Hazen High School junior Emily Blundred said her passion is to take apart machines and then put it all back together. She wants to understand how it all works.
“That’s how I’ve always been, everything has made me a little curious,” Blundred said. “I was curious about robotics, and it worked out pretty well.”
Blundred, team captain and project manager for Hazen High School’s robotics team, was a finalist for this year’s National Robotics Dean’s List. She is one of four students recognized in Washington state.
The Hazen robotics team has been meeting for about six years. Robotics teams typically spend between September and November designing, building and programming a new robot each year. The team ranges in size between 15 to 25 members.
By making it as a dean’s list finalist, Blundred was invited to attend the Houston, Texas For Inspiration and Recogniztion of Science and Technology (FIRST) robotics championship. She was able to attend activities, other team booths and see the robotics competitions for her league and the upper-league.
Dave Goldy, a retired Boeing software engineer, is one of the coaches at Hazen. He said he was incredibly excited for Blundred to make the dean’s list. She got to experience some of the best teams in the world at the Houston event, and brought back ideas to help Hazen as well.
Jonathan Clark is the other robotics coach, and teaches aerospace manufacturing, construction and welding at the high school. He said he met Blundred when she arrived at a robotics meeting as a freshman.
Blundred said she wanted to join a club to get to know students at Hazen, after attending St. Anthony’s in downtown Renton. Robotics wasn’t something she’d been offered before and wanted to try it out.
“I was never a brainiac, I wasn’t the math kid,” Blundred said.
At first, robotics was intimidating, but getting thrown in helped her learn quick, she said.
Blundred has grown from a young woman who was curious about STEM, to a team leader and mentor for other students of many ages, Clark said.
She started as a fabricator, building the robot, then she became a public relations officer to help get sponsors and now she’s captain. She also took a class last year where she learned the other side of the robotics team like programming and design.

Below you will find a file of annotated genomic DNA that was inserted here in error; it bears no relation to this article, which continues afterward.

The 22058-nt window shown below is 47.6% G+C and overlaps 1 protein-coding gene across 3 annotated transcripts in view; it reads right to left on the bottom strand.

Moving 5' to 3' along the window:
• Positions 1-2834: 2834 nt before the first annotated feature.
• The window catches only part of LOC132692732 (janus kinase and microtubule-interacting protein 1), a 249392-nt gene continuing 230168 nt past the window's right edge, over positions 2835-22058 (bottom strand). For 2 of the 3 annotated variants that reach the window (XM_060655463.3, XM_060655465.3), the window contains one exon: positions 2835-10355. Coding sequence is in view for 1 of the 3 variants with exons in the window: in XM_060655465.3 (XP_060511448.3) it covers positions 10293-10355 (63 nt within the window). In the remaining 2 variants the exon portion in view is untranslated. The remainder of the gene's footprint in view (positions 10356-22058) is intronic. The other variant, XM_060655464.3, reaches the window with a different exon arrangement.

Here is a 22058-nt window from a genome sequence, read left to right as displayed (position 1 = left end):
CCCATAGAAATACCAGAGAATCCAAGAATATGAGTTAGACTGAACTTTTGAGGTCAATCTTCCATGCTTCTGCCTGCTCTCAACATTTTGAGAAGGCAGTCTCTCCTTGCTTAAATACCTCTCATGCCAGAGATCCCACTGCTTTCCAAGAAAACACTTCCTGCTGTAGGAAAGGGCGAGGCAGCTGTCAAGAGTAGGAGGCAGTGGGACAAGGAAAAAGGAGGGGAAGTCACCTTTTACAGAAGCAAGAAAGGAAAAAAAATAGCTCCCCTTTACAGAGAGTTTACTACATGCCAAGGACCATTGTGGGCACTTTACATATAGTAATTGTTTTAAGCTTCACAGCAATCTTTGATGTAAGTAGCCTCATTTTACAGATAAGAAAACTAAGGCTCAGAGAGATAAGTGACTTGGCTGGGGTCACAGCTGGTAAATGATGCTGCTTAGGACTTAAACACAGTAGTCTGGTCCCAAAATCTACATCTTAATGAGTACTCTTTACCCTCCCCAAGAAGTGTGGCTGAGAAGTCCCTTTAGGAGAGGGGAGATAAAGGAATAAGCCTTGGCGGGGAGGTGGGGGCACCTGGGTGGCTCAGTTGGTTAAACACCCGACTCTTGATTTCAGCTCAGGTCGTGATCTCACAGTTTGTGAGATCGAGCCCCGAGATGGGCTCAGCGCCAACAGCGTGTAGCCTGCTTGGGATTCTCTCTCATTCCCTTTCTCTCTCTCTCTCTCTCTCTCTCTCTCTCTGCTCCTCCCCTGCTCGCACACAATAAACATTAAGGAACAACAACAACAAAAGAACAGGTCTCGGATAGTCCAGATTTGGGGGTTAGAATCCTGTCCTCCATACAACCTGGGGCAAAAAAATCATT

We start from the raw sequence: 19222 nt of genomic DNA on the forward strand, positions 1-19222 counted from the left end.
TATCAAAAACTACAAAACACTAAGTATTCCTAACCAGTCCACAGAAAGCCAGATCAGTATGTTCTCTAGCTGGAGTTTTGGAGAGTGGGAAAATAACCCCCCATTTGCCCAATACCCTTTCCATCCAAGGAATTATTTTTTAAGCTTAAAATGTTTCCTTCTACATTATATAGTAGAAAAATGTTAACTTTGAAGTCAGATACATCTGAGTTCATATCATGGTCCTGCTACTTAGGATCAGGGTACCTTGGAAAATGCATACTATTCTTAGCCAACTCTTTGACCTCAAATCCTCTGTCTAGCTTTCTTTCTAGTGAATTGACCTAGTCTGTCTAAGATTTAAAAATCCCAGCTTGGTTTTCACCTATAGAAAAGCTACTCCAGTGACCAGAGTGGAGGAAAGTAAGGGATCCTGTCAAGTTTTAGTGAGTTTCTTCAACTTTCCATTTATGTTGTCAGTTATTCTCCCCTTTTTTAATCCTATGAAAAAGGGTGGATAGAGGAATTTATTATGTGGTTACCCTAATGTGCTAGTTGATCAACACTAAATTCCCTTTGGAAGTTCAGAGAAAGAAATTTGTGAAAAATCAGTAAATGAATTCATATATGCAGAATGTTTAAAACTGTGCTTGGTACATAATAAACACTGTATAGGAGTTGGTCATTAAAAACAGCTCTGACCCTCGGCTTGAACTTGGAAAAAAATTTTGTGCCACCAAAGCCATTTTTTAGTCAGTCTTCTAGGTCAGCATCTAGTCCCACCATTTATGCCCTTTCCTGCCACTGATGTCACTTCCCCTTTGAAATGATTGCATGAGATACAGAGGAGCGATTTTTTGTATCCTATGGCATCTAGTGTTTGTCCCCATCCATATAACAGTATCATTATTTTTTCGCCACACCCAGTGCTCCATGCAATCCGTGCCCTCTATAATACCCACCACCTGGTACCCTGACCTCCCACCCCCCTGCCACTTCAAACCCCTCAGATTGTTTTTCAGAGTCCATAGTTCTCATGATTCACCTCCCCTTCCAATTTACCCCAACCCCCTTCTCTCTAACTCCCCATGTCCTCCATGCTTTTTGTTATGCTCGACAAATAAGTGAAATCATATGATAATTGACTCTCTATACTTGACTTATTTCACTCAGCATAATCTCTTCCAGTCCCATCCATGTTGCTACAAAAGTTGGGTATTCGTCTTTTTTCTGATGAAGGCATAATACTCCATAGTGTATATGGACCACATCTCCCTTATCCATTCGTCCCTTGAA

As a public relations officer, she needed to find sponsors for the team and reach out about fundraisers. Blundred said it was a lot of work, but helped her learn how to manage social media and send professional emails.
Since joining the team, Blundred pushed more community outreach by participating in local elementary school STEM nights. She said they would bring their robot to these events to encourage kids to get interested in robotics.
Blundred was also the person who helped Maplewood Heights Elementary School students create a robotics team.
This year as team manager she needed to supervise everyone, and have a realistic understanding of the other sections. Both coaches and freshman teammember Andrew Lana said Blundred keeps things organized.
Lana is a designer who has been 3D designing and printing the prototypes for the robot this year. He said he hopes to take a leadership role under Blundred next year, and that she’s been able to allow each person to use their individual talents, while keeping the team on task.
While he’s impressed that Blundred made the Dean’s list, Lana said she deserved the distinction for working so hard. He said she is one of the few who made it to almost every meeting this year.
Clark said Blundred has been an important part of their success. He said she brings passion that is unmatched by others, and only to make other people better. He guesses at peak season she spends an extra 20 hours a week on robotics duties.
“When other people are resting after robotics, she’s still working, organizing and making something new for the next day,” Clark said.
Being in robotics has taught her a lot about working with different people, and navigating the robotics as new to the field, and being a girl in what’s been previously a male-dominated field.
She said while she’s friends with the guys on the team, she has had to prove herself.
“As a person, I’ve grown a lot with robotics,” Blundred said. “By standing up for myself, I think it makes it better for every girl.”
Clark said that Blundred is an example of a woman making room for herself in a field that maybe wasn’t as accepting 10 years ago. He said not only does she have a bright future ahead of herself, but she’s inspiring other girls in her school to participate in STEM summer camps and activities.
Blundred said she everyone interested in robotics to know that the field is growing a lot, and anyone can be in science, technology, engineering or math classes (STEM) or robotics. She wants students who might be interested to give it a chance, and that there’s more than just math to it, but creativity and imagination.
What gets Goldy excited about robotics is that kids can exercise creative thinking.
“I believe as we look at the future, we need people that can do that creative thinking rather than just recite the multiplication tables,” Goldy said.